For anyone who's seen Don Siegel's sensational 1971 adaptation of The Beguiled, drawn from Thomas P. Cullinan’s gothic novel A Painted Devil, it's not hard to see why Sofia Coppola would be attracted to the material. From her debut feature, The Virgin Suicides, Coppola has had a lingering interest in the lives of women trapped by circumstance in one way or another, which the story—set in an all-girls boarding school in Virginia three years into the Civil War—ably extends. But while Coppola's vision is predictably sharp in the way that it tackles the story's sexual politics and laser-like focus on feminine desire, the film also feels flattened, its underlying lurid, psychosexual appeal absorbed into a kind of dreamy gossamer haze.
Immediately, the opening—the ornate pink curlicues of the title card; the figure of a small girl walking alone along the forest path framed by dense foliage, the morning fog drifting across; the muffled explosions of cannon-fire in the distance—acclimates us to the enthralling, threatening mood. But it's not long before one begins to feel that precision slipping from Coppola's grasp. Amy (Oona Laurence), a young girl out picking mushrooms in the nearby forest, happens upon the prone figure of Col. John McBurney (Colin Farrell), a Union soldier, and brings him back to the boarding school. It's a scene that should be filled with palpable danger and tension—and in Siegel’s original, where Clint Eastwood kisses a 12-year-old girl, even seduction—but that plays out as blandly cordial, almost perfunctory. That's true, too, of the scene that follows, in which the headmistress, Miss Martha Farnsworth (Nicole Kidman), the sole teacher, Miss Edwina Dabney (Kirsten Dunst), and the rest of the young girls take the injured McBurney in to be tended to, then kept locked in isolation.
In fact, that could be said of much of the film, which largely forgoes the story’s grimy underbelly for a relatively tame approach; it's a terse, stripped-down remake that retains the original's overall arc, but jettisons much of what made that version so compelling. (Among the differences from Siegel's adaptation, one of the most curious is that Hallie, the black servant in the original version, is omitted here.) In itself, that's more a neutral judgment, a manifestation of divergent visions. But Coppola, uncharacteristically, doesn't fare much better by the psychological detail. Once McBurney is taken into the house as a prisoner and unwelcome guest, the tenor of the space begins to change, as do the women. And it's in these cloistered rooms that the psychosexual tension—initially lent a fascinating pull by the film's distanced air—begins to flower. But the web of intrigue, deceit and jealousy—mainly between Miss Martha, Miss Edwina and Alicia (Elle Fanning), the eldest and most seductive of the students—is so loosely drawn that the decisive turn the story takes is drained of its supposed heft; it's somehow both flat and risible when it should be ridiculous, horrific and shocking all at once. That's due, in part, to the performances of the ensemble cast. The female actors fare well enough, particularly Dunst, who manages to convey an inward repression, a sense of woman with nowhere to turn, whose only desire is “to be taken far away.” But Farrell, playing the role that Clint Eastwood had originally, falters. He's charismatic and outwardly seductive, but almost too open in demeanor, conveying little sense of danger or inward desire lurking beneath—it’s a limited performance that really should be the impenetrable, fascinating center. But perhaps the main issue is the film's overall conception, which finds Coppola bending the potboiler drama to her more ethereal, composed style without really compensating for what gets, well, lost in translation. There's definite appeal in seeing the shocking, unsettling trajectory rendered with the textures of a fairy tale, primal desire sublimated into a gauzy repose. But while Coppola's sensibility is largely compelling—certainly a triumph of staging, costuming and period detail—in this context, the detachment also tempers the force of the story's most unhinged moments, so their impact is more compartmentalized.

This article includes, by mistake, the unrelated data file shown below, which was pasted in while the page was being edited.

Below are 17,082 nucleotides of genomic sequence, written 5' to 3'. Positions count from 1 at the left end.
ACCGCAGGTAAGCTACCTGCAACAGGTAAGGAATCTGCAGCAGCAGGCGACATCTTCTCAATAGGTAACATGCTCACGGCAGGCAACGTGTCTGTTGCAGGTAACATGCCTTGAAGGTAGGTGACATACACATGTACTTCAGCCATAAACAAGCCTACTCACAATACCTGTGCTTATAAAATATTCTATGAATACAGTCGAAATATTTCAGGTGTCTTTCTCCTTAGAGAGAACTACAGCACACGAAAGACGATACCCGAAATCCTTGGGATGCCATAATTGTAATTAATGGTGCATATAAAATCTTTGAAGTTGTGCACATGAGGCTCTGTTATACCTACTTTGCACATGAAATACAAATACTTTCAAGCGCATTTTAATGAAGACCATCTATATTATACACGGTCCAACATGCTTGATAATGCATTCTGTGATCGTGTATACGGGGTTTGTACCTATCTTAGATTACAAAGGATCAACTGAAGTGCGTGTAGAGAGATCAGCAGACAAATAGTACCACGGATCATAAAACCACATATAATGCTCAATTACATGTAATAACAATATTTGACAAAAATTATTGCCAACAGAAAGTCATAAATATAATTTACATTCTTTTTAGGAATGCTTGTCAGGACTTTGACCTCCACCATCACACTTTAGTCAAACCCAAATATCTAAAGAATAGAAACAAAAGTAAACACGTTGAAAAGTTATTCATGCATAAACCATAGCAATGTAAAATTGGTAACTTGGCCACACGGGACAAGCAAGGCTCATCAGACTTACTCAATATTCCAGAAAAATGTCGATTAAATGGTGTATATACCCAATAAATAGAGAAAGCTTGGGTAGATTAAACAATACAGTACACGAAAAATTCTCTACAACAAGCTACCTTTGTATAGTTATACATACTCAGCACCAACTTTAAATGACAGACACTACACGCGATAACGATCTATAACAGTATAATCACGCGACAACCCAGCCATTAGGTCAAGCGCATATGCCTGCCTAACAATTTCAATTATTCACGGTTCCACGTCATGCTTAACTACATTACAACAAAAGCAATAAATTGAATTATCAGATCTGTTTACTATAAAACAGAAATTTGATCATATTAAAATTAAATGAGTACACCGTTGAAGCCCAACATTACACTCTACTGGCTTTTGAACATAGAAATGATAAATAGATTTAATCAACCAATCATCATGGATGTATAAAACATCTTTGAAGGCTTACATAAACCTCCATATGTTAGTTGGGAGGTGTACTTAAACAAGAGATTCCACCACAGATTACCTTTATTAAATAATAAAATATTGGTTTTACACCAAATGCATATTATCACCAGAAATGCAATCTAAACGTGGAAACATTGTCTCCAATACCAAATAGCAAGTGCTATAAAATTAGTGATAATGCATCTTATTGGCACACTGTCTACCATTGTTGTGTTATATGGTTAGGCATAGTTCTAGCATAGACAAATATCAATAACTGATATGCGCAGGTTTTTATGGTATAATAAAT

Every frame of the film, shot by Philippe Le Sourd (who previously shot Wong Kar-wai's The Grandmaster) feels poised and meaningful, alternating between warm, candlelit interiors, dusky exteriors, and the threatening pallor beneath it all. Its rhythms, however, don't involve in the way one would expect given the surprisingly short runtime—just 94 minutes compared to the 105 of the original. Atypically, it's a streamlined film that may have done better with less “efficient” editing. (A late scene in which Miss Martha instructs Amy to tie a blue ribbon on the gates of the school-ground to signal “their” soldiers, which then cuts immediately to McBurney catching Amy doing so, is a particularly egregious example.) The approach does lend some brisk fascination to the finale, which pulls a shot straight out of the 1971 film (the camera tracking a dish passed along the dinner table), only to make a tension-diffusing, but purposeful departure. But the conscious rewriting of the original, although it enriches the film's ample subtext, also diminishes its immediate ground-level interest; symbolic richness is foregrounded at the expense of all else.
“The enemy is not what we had believed,” says Miss Farnsworth, which is as clear a (feminist) statement as they come, as is the final image, in which the camera pulls back from the women gathered behind iron-wrought gates of the school. The meaning is clear; but because The Beguiled is also so frustratingly limited (though accomplished in many respects), its implications resonate unfavorably in more ways than one.